Determining Analytical and Stability Parameters When Measuring Comparability
Kevin: Using monoclonal antibodies as an example product class, what types of analytical parameters need to be evaluated in a comparability study?
Lisa Erickson: This is a great question, but it’s important to note that even when we limit it to a single product sub-class, the range of analytical tests that may be required or informative is quite broad. That said, we’ll start with the potency assay for the product, which is always required for comparability studies as this in theory, should directly correlate to the clinical efficacy of the product. Other assessments of antibody function, such as antigen binding and Fc effector function should be assessed, even if not part of the official potency evaluation for the product.
Next, you should look at techniques that evaluate antibody integrity and potential product-related impurities. Attributes such as charge, the extent of glycosylation, and aggregation are all critical to antibody function, PK/PD or pharmacokinetics and pharmacodynamics, and immunogenicity. Analytical techniques such as size exclusion chromatography, reducing and non-reducing capillary electrophoresis, and iso-electric focusing are a few of the common methods used. Post-translational modifications should be assessed, although some differences in these parameters may be tolerable if the functional parameters of the product are unaffected.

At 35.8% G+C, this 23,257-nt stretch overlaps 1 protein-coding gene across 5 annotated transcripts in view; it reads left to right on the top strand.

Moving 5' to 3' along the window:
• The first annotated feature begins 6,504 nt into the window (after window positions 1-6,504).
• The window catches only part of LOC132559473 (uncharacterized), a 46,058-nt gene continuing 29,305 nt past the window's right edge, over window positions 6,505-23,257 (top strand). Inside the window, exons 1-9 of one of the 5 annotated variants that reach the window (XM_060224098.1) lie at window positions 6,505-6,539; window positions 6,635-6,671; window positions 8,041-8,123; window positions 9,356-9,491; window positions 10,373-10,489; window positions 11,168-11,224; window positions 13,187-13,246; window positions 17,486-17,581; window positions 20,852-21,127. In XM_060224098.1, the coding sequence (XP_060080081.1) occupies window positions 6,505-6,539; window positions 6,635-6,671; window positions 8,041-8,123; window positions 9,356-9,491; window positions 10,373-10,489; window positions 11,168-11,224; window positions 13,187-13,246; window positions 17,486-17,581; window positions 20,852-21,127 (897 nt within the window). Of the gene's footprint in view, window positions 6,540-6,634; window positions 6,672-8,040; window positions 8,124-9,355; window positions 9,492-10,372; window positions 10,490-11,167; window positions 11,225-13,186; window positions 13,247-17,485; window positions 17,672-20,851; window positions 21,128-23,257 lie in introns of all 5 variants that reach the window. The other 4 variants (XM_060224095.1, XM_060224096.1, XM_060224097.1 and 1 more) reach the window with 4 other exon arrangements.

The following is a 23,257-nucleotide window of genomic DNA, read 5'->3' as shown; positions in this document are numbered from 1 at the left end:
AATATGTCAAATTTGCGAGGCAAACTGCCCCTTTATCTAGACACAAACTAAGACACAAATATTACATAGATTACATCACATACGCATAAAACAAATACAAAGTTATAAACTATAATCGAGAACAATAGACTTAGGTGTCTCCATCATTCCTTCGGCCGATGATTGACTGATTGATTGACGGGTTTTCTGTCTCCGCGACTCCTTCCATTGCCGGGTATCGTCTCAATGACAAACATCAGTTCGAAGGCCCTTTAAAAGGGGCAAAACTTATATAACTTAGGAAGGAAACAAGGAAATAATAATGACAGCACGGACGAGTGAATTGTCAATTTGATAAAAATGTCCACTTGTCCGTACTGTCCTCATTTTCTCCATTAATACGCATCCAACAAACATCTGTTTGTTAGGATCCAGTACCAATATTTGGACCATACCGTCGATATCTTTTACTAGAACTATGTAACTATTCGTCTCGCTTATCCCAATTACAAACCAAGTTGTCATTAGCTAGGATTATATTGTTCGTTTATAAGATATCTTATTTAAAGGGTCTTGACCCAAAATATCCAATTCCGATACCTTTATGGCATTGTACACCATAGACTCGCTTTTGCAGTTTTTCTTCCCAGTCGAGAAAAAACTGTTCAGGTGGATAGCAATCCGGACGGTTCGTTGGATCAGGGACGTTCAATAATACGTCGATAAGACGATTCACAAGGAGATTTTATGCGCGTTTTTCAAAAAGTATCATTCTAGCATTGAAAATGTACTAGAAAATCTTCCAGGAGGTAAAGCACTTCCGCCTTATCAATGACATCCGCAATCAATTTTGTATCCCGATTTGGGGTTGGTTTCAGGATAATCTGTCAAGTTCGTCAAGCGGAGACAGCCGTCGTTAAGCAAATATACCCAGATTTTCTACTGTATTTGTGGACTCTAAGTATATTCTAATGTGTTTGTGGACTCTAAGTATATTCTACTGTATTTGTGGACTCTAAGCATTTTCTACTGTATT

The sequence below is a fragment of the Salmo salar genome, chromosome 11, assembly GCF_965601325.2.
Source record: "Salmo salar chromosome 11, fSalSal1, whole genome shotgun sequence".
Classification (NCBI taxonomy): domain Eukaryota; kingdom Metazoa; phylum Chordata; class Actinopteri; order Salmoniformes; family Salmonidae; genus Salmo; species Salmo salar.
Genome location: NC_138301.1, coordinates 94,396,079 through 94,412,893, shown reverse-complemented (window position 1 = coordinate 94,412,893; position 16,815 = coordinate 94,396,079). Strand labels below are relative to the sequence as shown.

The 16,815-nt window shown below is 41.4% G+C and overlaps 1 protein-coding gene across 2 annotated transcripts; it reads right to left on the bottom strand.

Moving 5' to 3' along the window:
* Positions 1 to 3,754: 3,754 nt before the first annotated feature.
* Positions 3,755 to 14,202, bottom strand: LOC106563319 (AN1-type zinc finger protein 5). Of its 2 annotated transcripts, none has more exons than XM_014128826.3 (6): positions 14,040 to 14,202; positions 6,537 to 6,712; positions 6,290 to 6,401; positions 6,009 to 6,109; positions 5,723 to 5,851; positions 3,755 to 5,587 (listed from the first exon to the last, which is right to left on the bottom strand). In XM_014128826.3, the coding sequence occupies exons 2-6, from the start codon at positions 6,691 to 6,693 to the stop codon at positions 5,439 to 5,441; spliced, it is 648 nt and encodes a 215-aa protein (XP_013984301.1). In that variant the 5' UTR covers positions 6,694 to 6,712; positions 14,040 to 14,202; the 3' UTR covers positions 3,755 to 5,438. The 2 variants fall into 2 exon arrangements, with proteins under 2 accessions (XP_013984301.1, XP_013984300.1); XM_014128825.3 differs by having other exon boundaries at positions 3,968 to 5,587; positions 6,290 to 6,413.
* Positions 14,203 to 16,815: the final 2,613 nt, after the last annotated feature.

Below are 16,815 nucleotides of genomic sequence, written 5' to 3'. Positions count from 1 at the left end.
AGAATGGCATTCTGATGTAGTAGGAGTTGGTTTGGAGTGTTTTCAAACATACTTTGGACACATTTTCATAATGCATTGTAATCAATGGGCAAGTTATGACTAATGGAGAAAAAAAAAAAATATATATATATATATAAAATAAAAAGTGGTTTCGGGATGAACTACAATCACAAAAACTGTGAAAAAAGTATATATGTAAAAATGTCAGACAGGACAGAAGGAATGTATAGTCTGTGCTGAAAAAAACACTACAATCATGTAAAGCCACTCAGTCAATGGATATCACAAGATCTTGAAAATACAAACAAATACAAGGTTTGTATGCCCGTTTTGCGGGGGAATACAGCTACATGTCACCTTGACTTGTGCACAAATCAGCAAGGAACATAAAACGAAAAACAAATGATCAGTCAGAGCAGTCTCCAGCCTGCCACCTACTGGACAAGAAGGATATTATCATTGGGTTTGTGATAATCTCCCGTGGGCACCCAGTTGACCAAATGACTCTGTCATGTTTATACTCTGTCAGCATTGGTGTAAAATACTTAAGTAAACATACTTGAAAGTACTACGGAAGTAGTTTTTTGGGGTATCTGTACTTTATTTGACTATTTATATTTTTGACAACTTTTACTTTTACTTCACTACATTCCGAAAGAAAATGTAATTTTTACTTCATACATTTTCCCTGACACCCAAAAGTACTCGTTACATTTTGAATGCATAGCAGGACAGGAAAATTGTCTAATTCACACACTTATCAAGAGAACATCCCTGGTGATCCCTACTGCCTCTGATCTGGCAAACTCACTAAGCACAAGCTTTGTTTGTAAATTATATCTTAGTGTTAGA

Example: Changes in Charge Heterogeneity
There can be a range of heterogeneity for a given monoclonal antibody or therapeutic protein. A change in charge heterogeneity could alter the drug’s PK and tissue distribution. However, some differences may not be clinically relevant and are well documented in the literature. One example is C-terminal lysine residues on the IgG1 heavy chain of a monoclonal antibody which is delivered intravenously. Since the bloodstream contains carboxypeptidase enzymes which quickly remove lysine residues, variation in this attribute is not clinically relevant. The point here is that comparability risk needs to be assessed holistically taking into account the clinical indication, mode of administration, and mechanism of action.
Finally, analytical tests that may be relevant to the specific process change, such as tests for process-related impurities, may be necessary.